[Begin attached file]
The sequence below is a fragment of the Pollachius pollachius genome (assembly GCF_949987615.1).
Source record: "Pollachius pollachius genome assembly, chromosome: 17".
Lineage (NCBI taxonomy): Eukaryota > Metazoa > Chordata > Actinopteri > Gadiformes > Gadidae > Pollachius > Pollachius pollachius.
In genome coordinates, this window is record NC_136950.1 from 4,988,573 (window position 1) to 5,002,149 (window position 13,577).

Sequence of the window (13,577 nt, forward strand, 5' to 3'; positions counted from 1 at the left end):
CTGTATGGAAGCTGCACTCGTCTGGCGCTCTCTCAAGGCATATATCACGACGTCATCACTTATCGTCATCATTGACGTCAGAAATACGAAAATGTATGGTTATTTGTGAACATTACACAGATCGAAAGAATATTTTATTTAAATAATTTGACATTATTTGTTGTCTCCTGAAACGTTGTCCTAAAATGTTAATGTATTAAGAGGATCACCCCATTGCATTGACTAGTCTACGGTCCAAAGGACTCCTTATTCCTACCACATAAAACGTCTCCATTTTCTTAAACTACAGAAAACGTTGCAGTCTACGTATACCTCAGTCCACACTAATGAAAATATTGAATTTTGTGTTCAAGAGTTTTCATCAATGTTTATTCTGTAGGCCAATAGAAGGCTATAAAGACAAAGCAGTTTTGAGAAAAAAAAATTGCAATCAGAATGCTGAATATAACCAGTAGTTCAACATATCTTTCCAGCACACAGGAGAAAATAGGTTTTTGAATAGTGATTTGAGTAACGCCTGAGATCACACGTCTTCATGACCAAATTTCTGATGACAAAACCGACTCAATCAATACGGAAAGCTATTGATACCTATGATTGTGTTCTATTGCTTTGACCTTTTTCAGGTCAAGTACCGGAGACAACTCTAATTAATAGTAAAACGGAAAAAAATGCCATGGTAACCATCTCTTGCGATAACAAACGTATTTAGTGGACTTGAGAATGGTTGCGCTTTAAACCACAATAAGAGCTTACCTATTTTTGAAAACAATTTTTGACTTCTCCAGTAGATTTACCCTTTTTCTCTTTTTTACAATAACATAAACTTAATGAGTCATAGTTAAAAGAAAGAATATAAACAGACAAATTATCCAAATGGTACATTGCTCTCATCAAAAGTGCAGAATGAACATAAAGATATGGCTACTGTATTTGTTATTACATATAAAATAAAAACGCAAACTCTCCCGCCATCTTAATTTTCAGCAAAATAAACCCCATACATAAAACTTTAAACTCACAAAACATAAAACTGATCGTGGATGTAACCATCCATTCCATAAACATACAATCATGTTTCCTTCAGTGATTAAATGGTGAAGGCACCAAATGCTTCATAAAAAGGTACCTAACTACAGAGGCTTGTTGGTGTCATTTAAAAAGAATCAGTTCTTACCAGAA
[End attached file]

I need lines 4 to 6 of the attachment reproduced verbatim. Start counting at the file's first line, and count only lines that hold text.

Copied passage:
In genome coordinates, this window is record NC_136950.1 from 4,988,573 (window position 1) to 5,002,149 (window position 13,577).

Sequence of the window (13,577 nt, forward strand, 5' to 3'; positions counted from 1 at the left end):
CTGTATGGAAGCTGCACTCGTCTGGCGCTCTCTCAAGGCATATATCACGACGTCATCACTTATCGTCATCATTGACGTCAGAAATACGAAAATGTATGGTTATTTGTGAACATTACACAGATCGAAAGAATATTTTATTTAAATAATTTGACATTATTTGTTGTCTCCTGAAACGTTGTCCTAAAATGTTAATGTATTAAGAGGATCACCCCATTGCATTGACTAGTCTACGGTCCAAAGGACTCCTTATTCCTACCACATAAAACGTCTCCATTTTCTTAAACTACAGAAAACGTTGCAGTCTACGTATACCTCAGTCCACACTAATGAAAATATTGAATTTTGTGTTCAAGAGTTTTCATCAATGTTTATTCTGTAGGCCAATAGAAGGCTATAAAGACAAAGCAGTTTTGAGAAAAAAAAATTGCAATCAGAATGCTGAATATAACCAGTAGTTCAACATATCTTTCCAGCACACAGGAGAAAATAGGTTTTTGAATAGTGATTTGAGTAACGCCTGAGATCACACGTCTTCATGACCAAATTTCTGATGACAAAACCGACTCAATCAATACGGAAAGCTATTGATACCTATGATTGTGTTCTATTGCTTTGACCTTTTTCAGGTCAAGTACCGGAGACAACTCTAATTAATAGTAAAACGGAAAAAAATGCCATGGTAACCATCTCTTGCGATAACAAACGTATTTAGTGGACTTGAGAATGGTTGCGCTTTAAACCACAATAAGAGCTTACCTATTTTTGAAAACAATTTTTGACTTCTCCAGTAGATTTACCCTTTTTCTCTTTTTTACAATAACATAAACTTAATGAGTCATAGTTAAAAGAAAGAATATAAACAGACAAATTATCCAAATGGTACATTGCTCTCATCAAAAGTGCAGAATGAACATAAAGATATGGCTACTGTATTTGTTATTACATATAAAATAAAAACGCAAACTCTCCCGCCATCTTAATTTTCAGCAAAATAAACCCCATACATAAAACTTTAAACTCACAAAACATAAAACTGATCGTGGATGTAACCATCCATTCCATAAACATACAATCATGTTTCCTTCAGTGATTAAATGGTGAAGGCACCAAATGCTTCATAAAAAGGTACCTAACTACAGAGGCTTGTTGGTGTCATTTAAAAAGAATCAGTTCTTACCAGAA